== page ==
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I’m Retired: Now What?

The excitement of reaching retirement is several decades in the making. The freedom from the daily grind of an office or career routine is wonderful but can also bring some restless feelings, especially for new retirees. Since the average age for retirement is 59.5 years old, today’s retirees are more active than ever and not interested in just sitting in a rocking chair for some of the best years of their lives.
The new lease on life that retirement brings provides the perfect opportunity to try something—or several things—new.
Make the most of your non-working days by…
Staying active. Retirement is a great time to start walking, swimming, biking, or working out more than in the past. Join a gym, a walking club, or just get outside in your neighborhood and enjoy the fresh air. Being active does not have to be a chore, either. You can take up a hobby like sailing or ballroom dancing to get on your feet and have fun while hardly even realizing you are exercising.
Reconnecting. The Internet makes it easier than ever to communicate with friends and family members all over the world and on a regular basis. Think about the people in your life that mean the most to you and take some time to reach out to them. Perhaps you have a long-lost friend or relative that you have been meaning to locate—now is the time to do it. By strengthening your relationships, you will feel more satisfied in your retirement years. You may also be able to mend fences that have been long in disrepair.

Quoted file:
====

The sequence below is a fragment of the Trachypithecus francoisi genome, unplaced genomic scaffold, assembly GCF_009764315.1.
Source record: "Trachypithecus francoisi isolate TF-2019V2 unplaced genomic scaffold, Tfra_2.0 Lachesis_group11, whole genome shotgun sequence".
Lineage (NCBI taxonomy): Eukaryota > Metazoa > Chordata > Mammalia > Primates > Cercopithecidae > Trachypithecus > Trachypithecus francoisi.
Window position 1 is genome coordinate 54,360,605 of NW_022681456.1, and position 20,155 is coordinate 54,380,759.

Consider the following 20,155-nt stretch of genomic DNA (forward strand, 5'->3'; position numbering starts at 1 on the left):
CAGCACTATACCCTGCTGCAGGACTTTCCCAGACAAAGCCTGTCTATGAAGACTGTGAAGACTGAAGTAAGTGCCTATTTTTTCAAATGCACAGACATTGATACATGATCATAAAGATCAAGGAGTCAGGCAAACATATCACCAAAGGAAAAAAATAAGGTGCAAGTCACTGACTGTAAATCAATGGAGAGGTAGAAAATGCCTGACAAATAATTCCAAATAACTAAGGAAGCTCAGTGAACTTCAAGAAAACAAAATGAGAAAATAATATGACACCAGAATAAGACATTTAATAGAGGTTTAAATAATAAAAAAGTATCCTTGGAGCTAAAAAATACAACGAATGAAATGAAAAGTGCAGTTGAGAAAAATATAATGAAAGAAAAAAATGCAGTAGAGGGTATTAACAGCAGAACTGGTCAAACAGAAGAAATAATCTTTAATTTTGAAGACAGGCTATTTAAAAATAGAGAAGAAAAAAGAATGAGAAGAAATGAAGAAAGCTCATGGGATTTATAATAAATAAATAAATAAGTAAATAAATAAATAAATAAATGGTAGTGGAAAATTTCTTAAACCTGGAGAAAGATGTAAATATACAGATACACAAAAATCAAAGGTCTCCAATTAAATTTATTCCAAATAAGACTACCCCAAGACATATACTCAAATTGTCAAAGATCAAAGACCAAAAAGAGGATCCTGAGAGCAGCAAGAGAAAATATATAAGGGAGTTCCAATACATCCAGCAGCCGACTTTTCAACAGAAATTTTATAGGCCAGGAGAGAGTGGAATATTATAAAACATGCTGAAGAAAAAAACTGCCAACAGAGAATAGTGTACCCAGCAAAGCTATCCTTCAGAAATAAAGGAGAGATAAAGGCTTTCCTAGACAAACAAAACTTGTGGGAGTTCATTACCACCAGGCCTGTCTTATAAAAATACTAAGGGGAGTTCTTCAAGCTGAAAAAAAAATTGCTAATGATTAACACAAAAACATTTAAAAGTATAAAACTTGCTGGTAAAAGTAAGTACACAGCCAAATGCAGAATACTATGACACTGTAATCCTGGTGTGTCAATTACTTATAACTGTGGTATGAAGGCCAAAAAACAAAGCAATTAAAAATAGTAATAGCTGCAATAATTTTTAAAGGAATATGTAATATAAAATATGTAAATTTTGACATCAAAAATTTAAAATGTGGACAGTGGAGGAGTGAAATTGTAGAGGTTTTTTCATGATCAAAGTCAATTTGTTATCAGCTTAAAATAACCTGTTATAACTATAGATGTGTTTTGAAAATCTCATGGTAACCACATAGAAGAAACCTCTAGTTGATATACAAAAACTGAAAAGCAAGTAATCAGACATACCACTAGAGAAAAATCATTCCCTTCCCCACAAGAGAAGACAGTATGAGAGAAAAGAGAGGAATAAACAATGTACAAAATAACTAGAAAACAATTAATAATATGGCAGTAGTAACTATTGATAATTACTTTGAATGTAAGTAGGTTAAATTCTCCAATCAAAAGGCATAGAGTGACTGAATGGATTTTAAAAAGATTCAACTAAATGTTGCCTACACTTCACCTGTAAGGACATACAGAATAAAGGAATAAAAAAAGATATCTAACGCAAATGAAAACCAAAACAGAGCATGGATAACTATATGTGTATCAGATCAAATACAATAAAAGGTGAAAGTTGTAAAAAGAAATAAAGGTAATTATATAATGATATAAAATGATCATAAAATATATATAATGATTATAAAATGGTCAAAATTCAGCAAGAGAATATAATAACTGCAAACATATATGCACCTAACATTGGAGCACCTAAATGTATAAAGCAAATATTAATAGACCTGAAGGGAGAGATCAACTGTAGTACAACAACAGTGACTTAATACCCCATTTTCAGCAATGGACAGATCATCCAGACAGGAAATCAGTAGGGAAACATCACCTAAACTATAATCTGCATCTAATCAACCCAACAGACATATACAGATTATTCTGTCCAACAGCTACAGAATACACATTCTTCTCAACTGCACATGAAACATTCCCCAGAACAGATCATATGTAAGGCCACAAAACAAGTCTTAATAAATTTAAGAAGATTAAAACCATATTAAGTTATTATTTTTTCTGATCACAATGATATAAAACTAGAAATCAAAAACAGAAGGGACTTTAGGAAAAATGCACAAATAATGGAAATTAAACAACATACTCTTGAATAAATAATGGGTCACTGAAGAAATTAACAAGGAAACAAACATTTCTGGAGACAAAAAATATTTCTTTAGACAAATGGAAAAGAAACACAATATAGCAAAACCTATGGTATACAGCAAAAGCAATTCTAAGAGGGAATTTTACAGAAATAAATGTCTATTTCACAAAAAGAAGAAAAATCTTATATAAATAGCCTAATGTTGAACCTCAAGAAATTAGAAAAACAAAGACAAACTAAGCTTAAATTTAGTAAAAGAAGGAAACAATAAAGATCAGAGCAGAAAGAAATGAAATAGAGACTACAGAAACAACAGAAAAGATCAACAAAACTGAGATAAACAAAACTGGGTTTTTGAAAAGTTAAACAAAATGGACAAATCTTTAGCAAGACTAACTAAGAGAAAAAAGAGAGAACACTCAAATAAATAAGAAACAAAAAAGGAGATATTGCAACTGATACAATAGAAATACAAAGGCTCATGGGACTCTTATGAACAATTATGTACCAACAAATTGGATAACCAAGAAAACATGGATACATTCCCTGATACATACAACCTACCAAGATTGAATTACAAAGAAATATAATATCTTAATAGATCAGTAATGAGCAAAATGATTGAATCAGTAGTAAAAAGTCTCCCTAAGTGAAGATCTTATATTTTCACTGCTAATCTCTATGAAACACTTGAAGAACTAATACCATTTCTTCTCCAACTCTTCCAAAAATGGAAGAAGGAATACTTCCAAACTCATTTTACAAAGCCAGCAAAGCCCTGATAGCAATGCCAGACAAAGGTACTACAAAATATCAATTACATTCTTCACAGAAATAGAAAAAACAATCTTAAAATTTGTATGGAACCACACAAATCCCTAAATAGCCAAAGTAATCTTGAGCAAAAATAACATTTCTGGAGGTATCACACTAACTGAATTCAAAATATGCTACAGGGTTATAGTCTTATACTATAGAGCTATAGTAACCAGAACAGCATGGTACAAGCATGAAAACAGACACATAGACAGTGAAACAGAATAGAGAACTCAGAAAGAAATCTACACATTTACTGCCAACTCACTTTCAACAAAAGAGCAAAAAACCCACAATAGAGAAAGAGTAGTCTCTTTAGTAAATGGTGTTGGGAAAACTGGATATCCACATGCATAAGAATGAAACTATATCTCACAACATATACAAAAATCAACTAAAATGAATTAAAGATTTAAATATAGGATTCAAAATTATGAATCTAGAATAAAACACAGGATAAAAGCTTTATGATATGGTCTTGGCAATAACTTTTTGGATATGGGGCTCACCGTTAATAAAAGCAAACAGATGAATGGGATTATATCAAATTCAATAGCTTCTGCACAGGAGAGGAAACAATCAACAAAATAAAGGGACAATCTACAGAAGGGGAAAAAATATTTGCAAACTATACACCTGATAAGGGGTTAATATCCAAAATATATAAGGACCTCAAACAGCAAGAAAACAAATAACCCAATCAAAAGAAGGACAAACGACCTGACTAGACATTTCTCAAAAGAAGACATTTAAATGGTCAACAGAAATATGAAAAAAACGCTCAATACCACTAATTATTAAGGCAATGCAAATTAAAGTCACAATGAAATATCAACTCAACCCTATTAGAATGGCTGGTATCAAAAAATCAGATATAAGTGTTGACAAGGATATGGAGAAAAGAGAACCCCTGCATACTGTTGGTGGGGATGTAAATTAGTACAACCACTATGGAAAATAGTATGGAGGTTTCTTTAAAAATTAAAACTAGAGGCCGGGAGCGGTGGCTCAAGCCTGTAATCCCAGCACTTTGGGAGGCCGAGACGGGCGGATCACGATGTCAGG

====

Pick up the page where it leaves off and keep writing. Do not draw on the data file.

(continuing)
Challenging yourself. A lot of people handing out retirement advice will mention doing things you love, but you should also make time to get out of your comfort zone. Take a class at the local college, collect all the boating equipment you need for an open-sea fishing adventure, or enroll in an acting workshop. Take a few risks to keep your retirement interesting. You may even find a new hobby or pastime that you never knew was so much fun.
Helping others. Whether you donate a few hours to your church or the local animal shelter, retirement allows you to give your time to others who need it. Start by looking close to home. Do you have a family member that needs a helping hand at home? A neighbor? Maybe even a former coworker? Anywhere that you can lend a helping hand will make you feel more in tune with humanity and your own purpose. This is not to say that volunteering should become another full-time job for you, but a few hours each month will give you a renewed sense of purpose and can really make a difference in the place where you donate your time.
Retirement is meant to be a relaxing time, but most people still like to have some sort of structure in order to stay happy and healthy. By taking these suggestions, your retirement is sure to be full of fun moments and really can represent the best years of your life.

What has been your favorite part of retirement so far?

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